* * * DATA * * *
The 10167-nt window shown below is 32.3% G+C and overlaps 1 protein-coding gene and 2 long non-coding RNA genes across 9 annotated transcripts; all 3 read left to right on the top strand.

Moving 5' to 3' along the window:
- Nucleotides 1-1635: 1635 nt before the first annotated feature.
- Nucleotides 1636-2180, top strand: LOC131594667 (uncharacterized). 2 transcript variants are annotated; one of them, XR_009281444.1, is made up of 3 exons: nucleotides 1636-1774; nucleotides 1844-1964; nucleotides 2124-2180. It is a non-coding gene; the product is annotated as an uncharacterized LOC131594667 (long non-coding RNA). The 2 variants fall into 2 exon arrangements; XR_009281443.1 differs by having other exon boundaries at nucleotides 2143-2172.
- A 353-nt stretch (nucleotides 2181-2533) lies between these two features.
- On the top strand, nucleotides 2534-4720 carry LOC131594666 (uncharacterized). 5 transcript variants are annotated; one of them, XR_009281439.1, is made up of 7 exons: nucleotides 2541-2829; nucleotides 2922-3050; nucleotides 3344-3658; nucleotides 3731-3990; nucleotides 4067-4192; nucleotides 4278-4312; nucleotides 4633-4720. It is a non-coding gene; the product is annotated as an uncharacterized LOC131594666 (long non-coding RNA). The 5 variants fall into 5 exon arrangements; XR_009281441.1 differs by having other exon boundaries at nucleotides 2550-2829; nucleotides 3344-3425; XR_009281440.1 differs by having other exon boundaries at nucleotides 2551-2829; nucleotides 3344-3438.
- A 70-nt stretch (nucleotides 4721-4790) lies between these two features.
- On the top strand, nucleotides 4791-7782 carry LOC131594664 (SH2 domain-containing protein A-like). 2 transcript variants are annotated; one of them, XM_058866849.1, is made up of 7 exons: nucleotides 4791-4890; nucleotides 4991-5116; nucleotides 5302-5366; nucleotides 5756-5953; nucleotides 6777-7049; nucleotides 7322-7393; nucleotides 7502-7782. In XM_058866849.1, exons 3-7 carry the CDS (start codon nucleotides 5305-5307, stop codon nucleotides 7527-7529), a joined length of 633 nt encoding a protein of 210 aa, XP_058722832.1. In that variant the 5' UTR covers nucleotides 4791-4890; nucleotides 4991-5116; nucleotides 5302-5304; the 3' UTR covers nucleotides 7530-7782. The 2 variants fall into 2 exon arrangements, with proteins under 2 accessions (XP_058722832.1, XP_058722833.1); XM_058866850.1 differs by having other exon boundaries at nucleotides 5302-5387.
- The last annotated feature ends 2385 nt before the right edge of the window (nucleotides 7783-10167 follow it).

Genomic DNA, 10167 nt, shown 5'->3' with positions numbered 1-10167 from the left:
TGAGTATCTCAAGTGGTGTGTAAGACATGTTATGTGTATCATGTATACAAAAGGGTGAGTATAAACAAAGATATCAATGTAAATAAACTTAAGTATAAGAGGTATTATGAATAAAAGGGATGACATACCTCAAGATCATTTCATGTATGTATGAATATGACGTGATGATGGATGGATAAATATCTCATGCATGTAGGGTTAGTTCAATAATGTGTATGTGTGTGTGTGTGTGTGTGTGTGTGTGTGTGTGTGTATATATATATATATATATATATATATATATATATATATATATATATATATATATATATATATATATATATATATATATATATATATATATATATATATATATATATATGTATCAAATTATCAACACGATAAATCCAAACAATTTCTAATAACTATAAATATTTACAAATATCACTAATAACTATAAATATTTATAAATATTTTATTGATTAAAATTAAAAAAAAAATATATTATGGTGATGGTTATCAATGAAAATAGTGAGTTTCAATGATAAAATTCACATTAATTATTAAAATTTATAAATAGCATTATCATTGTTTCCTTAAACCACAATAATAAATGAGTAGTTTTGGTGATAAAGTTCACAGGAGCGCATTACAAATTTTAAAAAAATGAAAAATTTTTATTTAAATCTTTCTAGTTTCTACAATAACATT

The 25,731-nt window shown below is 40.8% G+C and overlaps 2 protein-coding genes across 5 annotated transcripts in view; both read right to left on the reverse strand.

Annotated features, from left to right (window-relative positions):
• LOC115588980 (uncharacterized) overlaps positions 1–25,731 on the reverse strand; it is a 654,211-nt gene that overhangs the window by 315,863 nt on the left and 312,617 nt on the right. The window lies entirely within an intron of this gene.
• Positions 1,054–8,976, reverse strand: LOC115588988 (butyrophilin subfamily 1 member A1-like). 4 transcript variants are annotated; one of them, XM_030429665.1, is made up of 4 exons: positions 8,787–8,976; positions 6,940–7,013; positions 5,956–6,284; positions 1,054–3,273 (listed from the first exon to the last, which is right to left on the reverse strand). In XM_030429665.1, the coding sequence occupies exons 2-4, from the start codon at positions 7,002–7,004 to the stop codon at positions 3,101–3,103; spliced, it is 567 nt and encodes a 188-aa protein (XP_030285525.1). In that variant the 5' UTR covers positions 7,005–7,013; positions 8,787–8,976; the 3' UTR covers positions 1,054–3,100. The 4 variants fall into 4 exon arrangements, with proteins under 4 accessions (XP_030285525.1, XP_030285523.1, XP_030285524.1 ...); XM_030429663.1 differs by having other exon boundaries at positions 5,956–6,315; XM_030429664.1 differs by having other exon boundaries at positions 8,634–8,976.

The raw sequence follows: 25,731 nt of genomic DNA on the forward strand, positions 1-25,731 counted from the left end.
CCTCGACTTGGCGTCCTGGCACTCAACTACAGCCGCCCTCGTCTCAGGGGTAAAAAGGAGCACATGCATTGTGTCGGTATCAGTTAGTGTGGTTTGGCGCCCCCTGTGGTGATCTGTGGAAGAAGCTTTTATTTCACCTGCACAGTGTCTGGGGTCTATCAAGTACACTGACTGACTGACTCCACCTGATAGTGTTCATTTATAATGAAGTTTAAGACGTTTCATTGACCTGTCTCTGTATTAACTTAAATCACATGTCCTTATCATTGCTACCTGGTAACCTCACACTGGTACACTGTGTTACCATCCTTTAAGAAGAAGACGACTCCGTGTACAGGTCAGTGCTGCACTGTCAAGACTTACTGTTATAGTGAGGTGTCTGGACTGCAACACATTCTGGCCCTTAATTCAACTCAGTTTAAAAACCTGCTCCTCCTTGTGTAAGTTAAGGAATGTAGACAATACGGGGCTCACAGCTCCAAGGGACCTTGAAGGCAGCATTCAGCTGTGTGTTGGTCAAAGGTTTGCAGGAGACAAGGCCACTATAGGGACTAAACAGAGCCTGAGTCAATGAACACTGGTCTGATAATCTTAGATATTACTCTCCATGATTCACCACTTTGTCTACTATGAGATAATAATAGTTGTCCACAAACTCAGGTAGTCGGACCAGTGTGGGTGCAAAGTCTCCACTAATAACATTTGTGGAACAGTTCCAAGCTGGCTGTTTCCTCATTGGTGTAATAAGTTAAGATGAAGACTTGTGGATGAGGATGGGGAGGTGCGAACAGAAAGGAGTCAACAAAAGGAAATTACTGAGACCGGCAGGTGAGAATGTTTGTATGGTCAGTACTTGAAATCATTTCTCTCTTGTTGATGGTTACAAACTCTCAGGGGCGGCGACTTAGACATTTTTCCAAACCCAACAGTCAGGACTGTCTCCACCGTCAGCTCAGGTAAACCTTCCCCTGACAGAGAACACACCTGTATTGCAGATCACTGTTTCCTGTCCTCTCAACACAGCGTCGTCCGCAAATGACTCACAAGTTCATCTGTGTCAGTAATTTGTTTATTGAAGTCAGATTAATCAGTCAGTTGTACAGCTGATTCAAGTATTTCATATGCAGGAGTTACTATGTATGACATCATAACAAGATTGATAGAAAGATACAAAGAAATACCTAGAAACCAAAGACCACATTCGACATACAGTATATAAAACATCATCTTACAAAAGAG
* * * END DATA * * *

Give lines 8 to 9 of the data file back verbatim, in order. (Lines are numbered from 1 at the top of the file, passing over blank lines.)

- On the top strand, nucleotides 4791-7782 carry LOC131594664 (SH2 domain-containing protein A-like). 2 transcript variants are annotated; one of them, XM_058866849.1, is made up of 7 exons: nucleotides 4791-4890; nucleotides 4991-5116; nucleotides 5302-5366; nucleotides 5756-5953; nucleotides 6777-7049; nucleotides 7322-7393; nucleotides 7502-7782. In XM_058866849.1, exons 3-7 carry the CDS (start codon nucleotides 5305-5307, stop codon nucleotides 7527-7529), a joined length of 633 nt encoding a protein of 210 aa, XP_058722832.1. In that variant the 5' UTR covers nucleotides 4791-4890; nucleotides 4991-5116; nucleotides 5302-5304; the 3' UTR covers nucleotides 7530-7782. The 2 variants fall into 2 exon arrangements, with proteins under 2 accessions (XP_058722832.1, XP_058722833.1); XM_058866850.1 differs by having other exon boundaries at nucleotides 5302-5387.
- The last annotated feature ends 2385 nt before the right edge of the window (nucleotides 7783-10167 follow it).